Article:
We did several exercises, none of which are standard asana postures.

The first was to lay on a mat with toes of both feet on the wall and knees bent at close to a 90 degree angle. Bring up the right leg and hold it close to the chest. Straighten the down leg, hold for a couple of breaths then drop the up leg. Repeat for a total of 7 times and switch legs.

The next exercise was to bring up the right leg and grab the foot with both hands. Lift the leg but keep the knee bent. Straighten the down leg, hold for a couple breaths, bend the down knee and drop the up leg. Repeat for a total of 7 times and switch legs.

The final one in this series was to bring up the right leg and hold the outside of the foot. Keep the knee inside the armpit and bring the leg off to the right side. Straighten the down leg and hold for a couple breaths. Bend the down leg and drop the up leg. Repeat for a total of 7 times and switch legs.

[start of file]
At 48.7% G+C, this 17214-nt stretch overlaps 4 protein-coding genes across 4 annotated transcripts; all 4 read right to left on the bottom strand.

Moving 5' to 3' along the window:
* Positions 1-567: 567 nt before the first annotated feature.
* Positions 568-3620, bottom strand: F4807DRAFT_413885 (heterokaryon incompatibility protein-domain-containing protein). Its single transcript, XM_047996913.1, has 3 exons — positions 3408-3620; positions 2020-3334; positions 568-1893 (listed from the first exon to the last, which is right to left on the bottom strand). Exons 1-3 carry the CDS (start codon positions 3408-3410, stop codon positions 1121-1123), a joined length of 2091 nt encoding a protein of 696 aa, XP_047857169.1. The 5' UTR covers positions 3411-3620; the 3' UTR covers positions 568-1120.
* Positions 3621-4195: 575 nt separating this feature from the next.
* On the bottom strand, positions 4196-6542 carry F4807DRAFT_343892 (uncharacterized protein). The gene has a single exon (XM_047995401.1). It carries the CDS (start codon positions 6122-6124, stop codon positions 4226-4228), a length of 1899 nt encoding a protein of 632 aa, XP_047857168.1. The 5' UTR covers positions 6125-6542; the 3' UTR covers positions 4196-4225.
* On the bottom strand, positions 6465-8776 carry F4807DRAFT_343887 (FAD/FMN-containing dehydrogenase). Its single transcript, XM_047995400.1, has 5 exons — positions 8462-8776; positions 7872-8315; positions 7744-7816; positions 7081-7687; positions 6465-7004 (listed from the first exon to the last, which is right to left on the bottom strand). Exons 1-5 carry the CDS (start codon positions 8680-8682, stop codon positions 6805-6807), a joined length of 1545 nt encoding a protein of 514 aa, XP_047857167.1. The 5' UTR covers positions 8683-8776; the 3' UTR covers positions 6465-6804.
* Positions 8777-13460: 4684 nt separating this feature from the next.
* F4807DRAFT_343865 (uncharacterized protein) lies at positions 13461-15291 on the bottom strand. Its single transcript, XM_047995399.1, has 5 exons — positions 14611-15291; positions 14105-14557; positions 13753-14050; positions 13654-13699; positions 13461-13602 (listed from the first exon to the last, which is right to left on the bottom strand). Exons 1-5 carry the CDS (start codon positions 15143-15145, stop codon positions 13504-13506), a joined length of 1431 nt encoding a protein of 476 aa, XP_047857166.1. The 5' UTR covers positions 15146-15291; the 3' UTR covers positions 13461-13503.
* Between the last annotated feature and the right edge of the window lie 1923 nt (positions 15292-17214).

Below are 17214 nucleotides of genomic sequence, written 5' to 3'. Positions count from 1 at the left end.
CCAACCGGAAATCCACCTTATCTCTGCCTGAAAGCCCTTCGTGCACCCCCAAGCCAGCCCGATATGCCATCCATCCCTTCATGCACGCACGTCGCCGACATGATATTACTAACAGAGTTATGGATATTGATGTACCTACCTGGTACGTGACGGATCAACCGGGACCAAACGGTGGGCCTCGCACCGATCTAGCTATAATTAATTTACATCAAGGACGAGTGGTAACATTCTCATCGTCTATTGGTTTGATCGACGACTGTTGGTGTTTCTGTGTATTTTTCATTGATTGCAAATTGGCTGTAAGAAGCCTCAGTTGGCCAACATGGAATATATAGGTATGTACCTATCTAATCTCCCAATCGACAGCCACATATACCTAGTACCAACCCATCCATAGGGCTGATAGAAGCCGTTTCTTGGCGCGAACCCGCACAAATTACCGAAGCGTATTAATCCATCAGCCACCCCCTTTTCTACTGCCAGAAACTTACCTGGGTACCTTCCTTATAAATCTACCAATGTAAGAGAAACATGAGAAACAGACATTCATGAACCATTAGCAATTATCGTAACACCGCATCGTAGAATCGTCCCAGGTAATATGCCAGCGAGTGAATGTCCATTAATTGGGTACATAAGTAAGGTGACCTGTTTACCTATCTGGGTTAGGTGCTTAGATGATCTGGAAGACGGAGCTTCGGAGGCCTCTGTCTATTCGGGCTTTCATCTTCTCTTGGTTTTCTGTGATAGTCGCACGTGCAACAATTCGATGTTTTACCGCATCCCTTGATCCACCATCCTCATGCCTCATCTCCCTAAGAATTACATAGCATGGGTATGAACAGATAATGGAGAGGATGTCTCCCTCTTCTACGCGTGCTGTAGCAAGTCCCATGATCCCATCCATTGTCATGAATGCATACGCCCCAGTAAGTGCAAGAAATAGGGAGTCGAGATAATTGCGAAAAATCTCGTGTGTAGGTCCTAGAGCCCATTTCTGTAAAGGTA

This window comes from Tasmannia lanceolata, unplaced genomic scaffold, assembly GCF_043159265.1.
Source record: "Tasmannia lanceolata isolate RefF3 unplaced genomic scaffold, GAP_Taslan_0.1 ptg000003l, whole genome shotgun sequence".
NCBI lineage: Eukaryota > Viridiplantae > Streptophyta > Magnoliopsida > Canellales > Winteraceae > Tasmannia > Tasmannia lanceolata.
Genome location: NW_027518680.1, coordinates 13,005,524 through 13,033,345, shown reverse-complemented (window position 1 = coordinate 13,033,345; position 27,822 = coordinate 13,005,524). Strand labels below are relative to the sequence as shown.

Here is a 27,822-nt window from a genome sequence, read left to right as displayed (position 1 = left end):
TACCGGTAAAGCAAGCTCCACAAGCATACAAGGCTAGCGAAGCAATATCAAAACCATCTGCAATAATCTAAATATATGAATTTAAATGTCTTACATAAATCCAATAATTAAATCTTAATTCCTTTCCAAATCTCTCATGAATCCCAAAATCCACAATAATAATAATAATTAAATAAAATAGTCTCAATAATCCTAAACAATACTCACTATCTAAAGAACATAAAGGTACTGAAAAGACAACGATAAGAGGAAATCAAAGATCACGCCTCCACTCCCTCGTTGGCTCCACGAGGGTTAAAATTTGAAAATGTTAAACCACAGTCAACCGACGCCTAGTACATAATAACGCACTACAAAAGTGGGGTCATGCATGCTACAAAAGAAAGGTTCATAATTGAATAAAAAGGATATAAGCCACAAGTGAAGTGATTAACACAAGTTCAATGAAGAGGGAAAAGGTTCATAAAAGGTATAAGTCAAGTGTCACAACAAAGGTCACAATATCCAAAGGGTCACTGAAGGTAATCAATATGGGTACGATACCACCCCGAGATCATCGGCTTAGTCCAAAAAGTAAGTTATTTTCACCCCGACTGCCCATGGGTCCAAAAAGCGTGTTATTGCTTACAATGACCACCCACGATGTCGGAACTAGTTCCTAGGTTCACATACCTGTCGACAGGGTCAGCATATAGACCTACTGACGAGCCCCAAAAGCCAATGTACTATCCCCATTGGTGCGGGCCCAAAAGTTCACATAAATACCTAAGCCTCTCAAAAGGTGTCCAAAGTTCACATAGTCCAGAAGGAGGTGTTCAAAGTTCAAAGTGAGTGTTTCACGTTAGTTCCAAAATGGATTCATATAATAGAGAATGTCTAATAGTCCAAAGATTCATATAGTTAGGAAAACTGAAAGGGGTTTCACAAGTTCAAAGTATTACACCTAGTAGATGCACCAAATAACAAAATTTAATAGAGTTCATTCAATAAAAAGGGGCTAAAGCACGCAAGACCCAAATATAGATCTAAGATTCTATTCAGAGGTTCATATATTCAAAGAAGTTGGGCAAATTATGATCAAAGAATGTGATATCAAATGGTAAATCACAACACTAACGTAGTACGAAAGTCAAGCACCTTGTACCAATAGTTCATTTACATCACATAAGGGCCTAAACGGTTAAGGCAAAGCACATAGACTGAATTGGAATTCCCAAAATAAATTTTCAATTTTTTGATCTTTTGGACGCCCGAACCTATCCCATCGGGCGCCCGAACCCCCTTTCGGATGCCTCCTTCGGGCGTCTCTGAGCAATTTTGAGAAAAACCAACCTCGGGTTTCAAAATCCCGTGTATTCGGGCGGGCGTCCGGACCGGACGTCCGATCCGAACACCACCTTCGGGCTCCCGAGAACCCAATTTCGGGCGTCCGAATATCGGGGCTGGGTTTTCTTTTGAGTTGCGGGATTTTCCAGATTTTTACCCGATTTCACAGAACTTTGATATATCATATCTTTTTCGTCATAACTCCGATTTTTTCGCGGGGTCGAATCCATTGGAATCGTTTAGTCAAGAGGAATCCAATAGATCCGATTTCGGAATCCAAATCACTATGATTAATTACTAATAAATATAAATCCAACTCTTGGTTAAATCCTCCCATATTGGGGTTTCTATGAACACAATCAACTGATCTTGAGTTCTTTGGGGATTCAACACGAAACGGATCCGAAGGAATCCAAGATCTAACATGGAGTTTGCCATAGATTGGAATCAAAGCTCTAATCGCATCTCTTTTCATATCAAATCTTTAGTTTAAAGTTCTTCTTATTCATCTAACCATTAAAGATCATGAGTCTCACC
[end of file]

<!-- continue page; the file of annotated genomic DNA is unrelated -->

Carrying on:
The final exercise I did was with two straps and a block. We wrapped one strap around our waist just below the belly. The second strap was looped around the first in the back and tied around the block. We put our feet on the block and pushed the block away. Then we bent our legs and tightened the belt. Then we pushed against the block again. We did this several times until we could barely straighten our legs. The work in this pose was intense. But the effect was wonderful.

After this I had to leave because of another Sunday afternoon commitment.

It was a great weekend. The combination of asana, pranayama, and philosophy is a powerful way to teach yoga and Aadil is a gifted teacher. This is the fifth or sixth workshop I've had with Aadil and he always leaves me with an insight or something that alters my life in a little way. This time it was the necessity of living life with more joy. By bringing joy and a sense of discovery into my practice, I will find that I can transfer that feeling to the rest of my life and soon I will be living my yoga.